2. Grandparents rather than parents determine heredity.
‘…Visiting the iniquity of the fathers upon the children unto the third and fourth generation of them that hate me.’ Exodus 20:5
Also ‘When I call to remembrance the unfeigned faith that is in thee, which dwelt first in thy grandmother Lois, and thy mother Eunice; and I am persuaded that in thee also.’ 2 Timothy 1:5
3. Heredity is more marked in adolescence than in childhood.

ENVIRONMENT

Like heredity, this is something of which the child is the recipient. HE IS HELPLESS. There is NO more important factor in the formation of life than:
THE HOME
Not only does the home have conclusive control of the power of heredity, but it also furnishes the environment for the most impressionable years of life. It is the home the child gets his or her first and most enduring ideas of God:
1. The Mother.
During the most impressionable years of life the mother is the child’s constant companion and almost his only teacher.
2. The Father.
While the mothers’ influence is the strongest in childhood, the father’s is especially prominent in the period of adolescence.
THE COMMUNITY
Beginning with the sixth year, other agencies unite with the home in contributing to the environment of the child:
1. The School.
Molding the intellect and thinking of the child.
2. The Church.
The influence of the church should begin in the nursery and continue through childhood. The initial contribution of the church to the child is largely in the FAMILY PEW and the SUNDAY SCHOOL.
3. The Gang.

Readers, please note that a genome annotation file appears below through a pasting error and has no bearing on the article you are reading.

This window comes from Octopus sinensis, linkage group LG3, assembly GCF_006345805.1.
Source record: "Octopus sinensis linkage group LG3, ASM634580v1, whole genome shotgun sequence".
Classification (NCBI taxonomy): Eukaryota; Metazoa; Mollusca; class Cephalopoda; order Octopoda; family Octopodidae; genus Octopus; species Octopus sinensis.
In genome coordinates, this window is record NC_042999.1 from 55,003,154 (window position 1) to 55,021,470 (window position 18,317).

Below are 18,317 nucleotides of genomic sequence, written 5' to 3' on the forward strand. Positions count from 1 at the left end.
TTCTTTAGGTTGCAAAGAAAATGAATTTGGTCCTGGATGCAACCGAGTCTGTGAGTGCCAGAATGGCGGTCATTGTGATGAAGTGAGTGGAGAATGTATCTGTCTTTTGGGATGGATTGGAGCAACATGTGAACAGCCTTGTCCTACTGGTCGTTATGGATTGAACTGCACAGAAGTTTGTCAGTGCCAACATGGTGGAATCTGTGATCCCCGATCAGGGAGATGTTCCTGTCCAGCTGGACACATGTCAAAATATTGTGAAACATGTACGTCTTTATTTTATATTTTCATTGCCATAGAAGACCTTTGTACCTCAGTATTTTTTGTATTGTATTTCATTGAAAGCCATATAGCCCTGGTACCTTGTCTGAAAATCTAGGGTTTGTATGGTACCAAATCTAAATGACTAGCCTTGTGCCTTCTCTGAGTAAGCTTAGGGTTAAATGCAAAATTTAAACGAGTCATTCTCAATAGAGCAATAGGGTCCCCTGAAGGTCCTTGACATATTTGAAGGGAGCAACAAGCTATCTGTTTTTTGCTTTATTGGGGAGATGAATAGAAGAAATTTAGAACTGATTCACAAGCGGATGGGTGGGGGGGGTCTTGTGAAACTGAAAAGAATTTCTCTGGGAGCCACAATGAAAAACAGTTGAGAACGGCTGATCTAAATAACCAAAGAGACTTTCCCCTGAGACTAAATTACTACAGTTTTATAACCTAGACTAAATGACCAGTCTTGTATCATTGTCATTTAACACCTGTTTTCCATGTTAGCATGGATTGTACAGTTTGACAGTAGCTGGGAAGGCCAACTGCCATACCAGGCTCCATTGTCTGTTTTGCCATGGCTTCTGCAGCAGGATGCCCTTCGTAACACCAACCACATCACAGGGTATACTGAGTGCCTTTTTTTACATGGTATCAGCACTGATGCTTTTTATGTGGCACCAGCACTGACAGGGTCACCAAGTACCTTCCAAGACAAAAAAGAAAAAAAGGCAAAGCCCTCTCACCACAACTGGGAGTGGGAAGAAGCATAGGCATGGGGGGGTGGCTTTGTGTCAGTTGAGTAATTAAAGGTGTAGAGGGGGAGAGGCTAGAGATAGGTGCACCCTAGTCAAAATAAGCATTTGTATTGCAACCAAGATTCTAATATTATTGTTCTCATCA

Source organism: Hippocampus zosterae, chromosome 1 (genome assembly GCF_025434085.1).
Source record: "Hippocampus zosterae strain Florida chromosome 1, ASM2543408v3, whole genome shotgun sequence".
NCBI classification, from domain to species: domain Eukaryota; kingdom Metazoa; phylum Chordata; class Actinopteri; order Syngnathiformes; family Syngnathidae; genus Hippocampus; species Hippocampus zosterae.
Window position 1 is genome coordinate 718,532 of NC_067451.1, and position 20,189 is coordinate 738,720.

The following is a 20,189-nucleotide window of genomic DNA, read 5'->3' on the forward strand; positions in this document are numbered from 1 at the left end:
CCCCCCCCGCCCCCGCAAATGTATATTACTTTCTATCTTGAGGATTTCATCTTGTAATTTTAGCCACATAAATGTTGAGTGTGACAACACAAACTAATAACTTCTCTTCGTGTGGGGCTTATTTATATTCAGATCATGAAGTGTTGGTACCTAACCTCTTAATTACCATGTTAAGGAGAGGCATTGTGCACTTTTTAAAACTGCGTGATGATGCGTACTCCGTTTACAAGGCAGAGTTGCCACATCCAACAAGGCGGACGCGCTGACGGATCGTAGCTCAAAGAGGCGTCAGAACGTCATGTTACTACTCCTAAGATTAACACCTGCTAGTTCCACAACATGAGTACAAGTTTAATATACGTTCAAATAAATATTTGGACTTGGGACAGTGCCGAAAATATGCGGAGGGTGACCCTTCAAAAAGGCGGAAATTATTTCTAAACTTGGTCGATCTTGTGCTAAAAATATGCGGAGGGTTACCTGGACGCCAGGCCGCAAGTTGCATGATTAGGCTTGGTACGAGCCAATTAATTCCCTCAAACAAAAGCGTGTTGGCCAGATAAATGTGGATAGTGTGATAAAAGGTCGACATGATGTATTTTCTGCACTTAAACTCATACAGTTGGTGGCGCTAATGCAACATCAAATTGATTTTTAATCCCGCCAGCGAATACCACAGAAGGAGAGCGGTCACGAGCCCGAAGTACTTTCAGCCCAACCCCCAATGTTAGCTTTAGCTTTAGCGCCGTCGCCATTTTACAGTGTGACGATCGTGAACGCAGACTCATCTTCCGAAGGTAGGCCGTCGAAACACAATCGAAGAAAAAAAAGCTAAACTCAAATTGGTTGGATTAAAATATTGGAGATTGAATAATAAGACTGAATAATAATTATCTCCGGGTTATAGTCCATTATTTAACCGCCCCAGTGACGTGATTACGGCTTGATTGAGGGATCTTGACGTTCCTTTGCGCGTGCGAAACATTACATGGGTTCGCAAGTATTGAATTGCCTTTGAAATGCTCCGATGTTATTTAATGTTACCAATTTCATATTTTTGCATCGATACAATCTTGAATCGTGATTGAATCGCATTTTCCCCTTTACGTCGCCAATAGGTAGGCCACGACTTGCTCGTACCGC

It is called a gang instead of a club because in its early days it is an unorganized group.
THE PERSONALITY
So far the child has not had a part in shaping his own life. We discover very early in life that he or she has a will of their own. Partly we shape him or she and partly he or she must shape themselves. In childhood we may act upon him or her, but in adolescence he or she will act for himself or herself:
1. Habits Shape a personality.
2. Expression Intensifies a personality.
3. Religion Controls a personality.

Character is not so much made up of impulses as restraints. All psychologists agree as to the controlling influences of religion. To be irreligious is to say, “I will not be controlled.”

THREE  PHASES  OF  CHRISTIAN  EDUCATION

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The wise man said, “Train up a child in the way he should go, and when he is old he will not depart from it.” Proverbs 22:6 Men who have questioned the infallible certainty of this law have not realized what is meant by the word is “train:”
Many children have been told.
Some have been taught.
Few have been trained.

Education is not merely a telling process. It is not even a teaching process. It involves TRAINING!

What is the difference?
1. Telling is helping to KNOW.
2. Teaching is helping to KNOW and GROW.
3. Training is helping to KNOW and GROW and DO.

Many teachers are prone to talk rather than teach because they regard their task an impartation of knowledge. EDUCATION is not merely the acquisition, but the USE of knowledge.

It involves growth and action.

THREE STEPS OF  CHRISTIAN  EDUCATION

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1. Acquisition: Storing up knowledge, facts.
2. Assimilation: To take up and make a part of itself or oneself; absorb and incorporate, digest.
3. Application: A putting to use.